When it comes to college-level sports, it is clear that one of the biggest expenses incurred by colleges and universities in establishing and maintaining various athletic programs is the cost of the facilities. Indoor sports facilities, in particular, can be prohibitively expensive without massive fundraising efforts by boosters or alumni. Thankfully, there are some options out there that can help level the playing field for small to medium sized colleges and universities that wish to expand or improve their athletic programs. Fabric athletic facilities, which can have the look and feel of traditionally constructed permanent buildings, have proven to be viable, long-term solutions for many schools. Consider Colorado Mesa University, whose Maverick Pavilion has been relocated across campus and is now hosting indoor sports training, instead of the dining hall and book store. Here are six reasons why colleges and universities should consider fabric athletic facilities.
- They are much less expensive than traditional construction. Instead of paying millions of dollars to build or expand athletic facilities, schools can choose to use fabric athletic facilities for a fraction of the cost. This allows them to create many more indoor gyms and indoor courts for the same investment. Fabric buildings can also host indoor tracks, weight rooms, and other necessary training spaces.
- They offer the same benefits as traditional construction, such as protection from the elements and easily dividable spaces. Dividers or temporary/movable walls can easily separate indoor gym facilities from various indoor court facilities. Student athletes will not be subject to the whims of nature inside a fabric athletic facility any more than they would be inside a traditionally constructed facility.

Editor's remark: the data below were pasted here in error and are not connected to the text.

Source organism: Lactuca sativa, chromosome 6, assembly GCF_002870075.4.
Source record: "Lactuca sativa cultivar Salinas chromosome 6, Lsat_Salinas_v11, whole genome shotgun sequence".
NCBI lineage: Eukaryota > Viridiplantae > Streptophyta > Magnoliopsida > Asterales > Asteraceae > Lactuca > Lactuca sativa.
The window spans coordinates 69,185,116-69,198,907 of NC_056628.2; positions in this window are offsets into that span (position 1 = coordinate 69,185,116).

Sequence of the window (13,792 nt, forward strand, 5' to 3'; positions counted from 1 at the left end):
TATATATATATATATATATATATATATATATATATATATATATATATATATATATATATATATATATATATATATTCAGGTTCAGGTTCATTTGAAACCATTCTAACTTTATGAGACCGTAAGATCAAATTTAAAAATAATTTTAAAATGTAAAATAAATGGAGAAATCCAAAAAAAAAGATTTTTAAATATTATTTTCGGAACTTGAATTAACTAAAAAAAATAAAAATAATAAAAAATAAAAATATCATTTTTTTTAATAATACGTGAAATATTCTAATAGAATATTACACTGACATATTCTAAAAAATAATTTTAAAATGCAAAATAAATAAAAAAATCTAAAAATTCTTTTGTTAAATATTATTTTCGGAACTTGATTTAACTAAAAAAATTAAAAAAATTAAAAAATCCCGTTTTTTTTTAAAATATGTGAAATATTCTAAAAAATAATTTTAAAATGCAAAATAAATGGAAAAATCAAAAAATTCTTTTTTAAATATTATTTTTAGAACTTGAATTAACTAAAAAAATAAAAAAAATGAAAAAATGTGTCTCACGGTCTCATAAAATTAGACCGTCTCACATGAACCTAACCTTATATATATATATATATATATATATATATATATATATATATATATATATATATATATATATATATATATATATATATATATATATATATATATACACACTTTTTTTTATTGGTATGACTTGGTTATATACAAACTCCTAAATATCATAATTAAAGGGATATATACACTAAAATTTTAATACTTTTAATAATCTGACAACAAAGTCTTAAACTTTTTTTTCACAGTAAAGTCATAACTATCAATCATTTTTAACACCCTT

- They can be moved without massive financial investment. Most typically constructed buildings cannot be moved, and if they can, it is an expensive, laborious, and lengthy process, often involving specialized crews and massive machinery. Tension fabric buildings, such as the Maverick Pavilion, can be moved from one site to another with substantially greater ease and less expense.
- They can be changed and reconfigured to fit each season’s needs. Once basketball season or volleyball season are over, those indoor courts would sit vacant, unused space for months. Purpose-built indoor sports facilities are generally unused for long portions of the year, unless teams are engaging in cross-training or off-season training. Fabric buildings can more easily be repurposed for other activities.
- They allow colleges and universities a more level playing field for collegiate athletics. For a long time, only the longest-established and best-funded schools could afford decent athletic facilities for their students. However, with fabric athletic facilities costing much less than traditional construction, smaller and newer colleges and universities have the ability to provide their students with a wide variety of athletic engagement opportunities. This, in turn, can draw larger groups of students and improve the school’s enrollment and balance sheet.
- They provide student athletes with a sense of professionalism. Especially when compared with outdoor facilities, indoor sports facilities made from fabric buildings can be the more professional and safe option. Having specialized buildings that offer indoor gyms, indoor courts, and indoor tracks gives them a sense that the school is invested in their athletic performance and their success.
When it’s time to expand or renovate athletic facilities at colleges and universities, it is best for the schools to consider all their options before making concrete construction plans. Fabric buildings can have a very professional appearance and provide competitive-grade collegiate athletic facilities without the capital investment required by a traditional construction. They are efficient, transportable, and able to be changed and upgrade as needed, and can house a wide array of facilities for college athletes.
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